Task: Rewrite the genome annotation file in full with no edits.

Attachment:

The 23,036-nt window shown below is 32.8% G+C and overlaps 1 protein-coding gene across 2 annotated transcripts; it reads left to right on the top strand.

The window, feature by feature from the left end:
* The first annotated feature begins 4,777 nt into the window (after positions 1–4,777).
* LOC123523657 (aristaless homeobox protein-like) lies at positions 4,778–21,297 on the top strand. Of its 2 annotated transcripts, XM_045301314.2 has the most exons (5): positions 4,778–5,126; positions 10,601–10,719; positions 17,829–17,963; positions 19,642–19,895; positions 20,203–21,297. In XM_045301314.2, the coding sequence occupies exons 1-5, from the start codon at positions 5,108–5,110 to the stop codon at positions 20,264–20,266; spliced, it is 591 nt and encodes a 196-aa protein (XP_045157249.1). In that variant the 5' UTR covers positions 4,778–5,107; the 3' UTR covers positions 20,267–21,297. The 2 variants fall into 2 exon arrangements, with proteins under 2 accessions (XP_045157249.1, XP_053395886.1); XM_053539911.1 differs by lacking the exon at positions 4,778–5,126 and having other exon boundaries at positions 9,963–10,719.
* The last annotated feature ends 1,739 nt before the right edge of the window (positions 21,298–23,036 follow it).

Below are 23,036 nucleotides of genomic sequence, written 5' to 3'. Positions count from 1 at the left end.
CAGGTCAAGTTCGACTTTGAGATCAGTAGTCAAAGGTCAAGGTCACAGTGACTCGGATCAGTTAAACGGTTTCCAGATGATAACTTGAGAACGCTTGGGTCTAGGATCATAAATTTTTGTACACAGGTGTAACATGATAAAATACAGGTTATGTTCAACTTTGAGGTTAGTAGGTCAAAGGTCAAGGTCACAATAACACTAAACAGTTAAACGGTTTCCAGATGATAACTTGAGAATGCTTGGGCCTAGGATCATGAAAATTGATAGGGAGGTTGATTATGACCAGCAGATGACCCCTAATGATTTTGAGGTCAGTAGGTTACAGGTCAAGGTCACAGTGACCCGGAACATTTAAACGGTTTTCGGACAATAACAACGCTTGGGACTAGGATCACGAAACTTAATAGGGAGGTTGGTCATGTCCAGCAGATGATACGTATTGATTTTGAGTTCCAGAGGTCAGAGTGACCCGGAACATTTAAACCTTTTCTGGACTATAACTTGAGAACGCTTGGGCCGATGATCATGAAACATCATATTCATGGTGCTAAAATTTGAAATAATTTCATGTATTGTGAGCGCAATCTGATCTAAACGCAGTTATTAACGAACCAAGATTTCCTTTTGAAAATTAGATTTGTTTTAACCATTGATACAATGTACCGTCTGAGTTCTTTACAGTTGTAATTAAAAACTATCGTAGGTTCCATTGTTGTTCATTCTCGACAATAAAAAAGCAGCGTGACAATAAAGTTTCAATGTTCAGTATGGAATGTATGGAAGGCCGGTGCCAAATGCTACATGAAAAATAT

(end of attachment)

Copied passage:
The 23,036-nt window shown below is 32.8% G+C and overlaps 1 protein-coding gene across 2 annotated transcripts; it reads left to right on the top strand.

The window, feature by feature from the left end:
* The first annotated feature begins 4,777 nt into the window (after positions 1–4,777).
* LOC123523657 (aristaless homeobox protein-like) lies at positions 4,778–21,297 on the top strand. Of its 2 annotated transcripts, XM_045301314.2 has the most exons (5): positions 4,778–5,126; positions 10,601–10,719; positions 17,829–17,963; positions 19,642–19,895; positions 20,203–21,297. In XM_045301314.2, the coding sequence occupies exons 1-5, from the start codon at positions 5,108–5,110 to the stop codon at positions 20,264–20,266; spliced, it is 591 nt and encodes a 196-aa protein (XP_045157249.1). In that variant the 5' UTR covers positions 4,778–5,107; the 3' UTR covers positions 20,267–21,297. The 2 variants fall into 2 exon arrangements, with proteins under 2 accessions (XP_045157249.1, XP_053395886.1); XM_053539911.1 differs by lacking the exon at positions 4,778–5,126 and having other exon boundaries at positions 9,963–10,719.
* The last annotated feature ends 1,739 nt before the right edge of the window (positions 21,298–23,036 follow it).

Below are 23,036 nucleotides of genomic sequence, written 5' to 3'. Positions count from 1 at the left end.
CAGGTCAAGTTCGACTTTGAGATCAGTAGTCAAAGGTCAAGGTCACAGTGACTCGGATCAGTTAAACGGTTTCCAGATGATAACTTGAGAACGCTTGGGTCTAGGATCATAAATTTTTGTACACAGGTGTAACATGATAAAATACAGGTTATGTTCAACTTTGAGGTTAGTAGGTCAAAGGTCAAGGTCACAATAACACTAAACAGTTAAACGGTTTCCAGATGATAACTTGAGAATGCTTGGGCCTAGGATCATGAAAATTGATAGGGAGGTTGATTATGACCAGCAGATGACCCCTAATGATTTTGAGGTCAGTAGGTTACAGGTCAAGGTCACAGTGACCCGGAACATTTAAACGGTTTTCGGACAATAACAACGCTTGGGACTAGGATCACGAAACTTAATAGGGAGGTTGGTCATGTCCAGCAGATGATACGTATTGATTTTGAGTTCCAGAGGTCAGAGTGACCCGGAACATTTAAACCTTTTCTGGACTATAACTTGAGAACGCTTGGGCCGATGATCATGAAACATCATATTCATGGTGCTAAAATTTGAAATAATTTCATGTATTGTGAGCGCAATCTGATCTAAACGCAGTTATTAACGAACCAAGATTTCCTTTTGAAAATTAGATTTGTTTTAACCATTGATACAATGTACCGTCTGAGTTCTTTACAGTTGTAATTAAAAACTATCGTAGGTTCCATTGTTGTTCATTCTCGACAATAAAAAAGCAGCGTGACAATAAAGTTTCAATGTTCAGTATGGAATGTATGGAAGGCCGGTGCCAAATGCTACATGAAAAATAT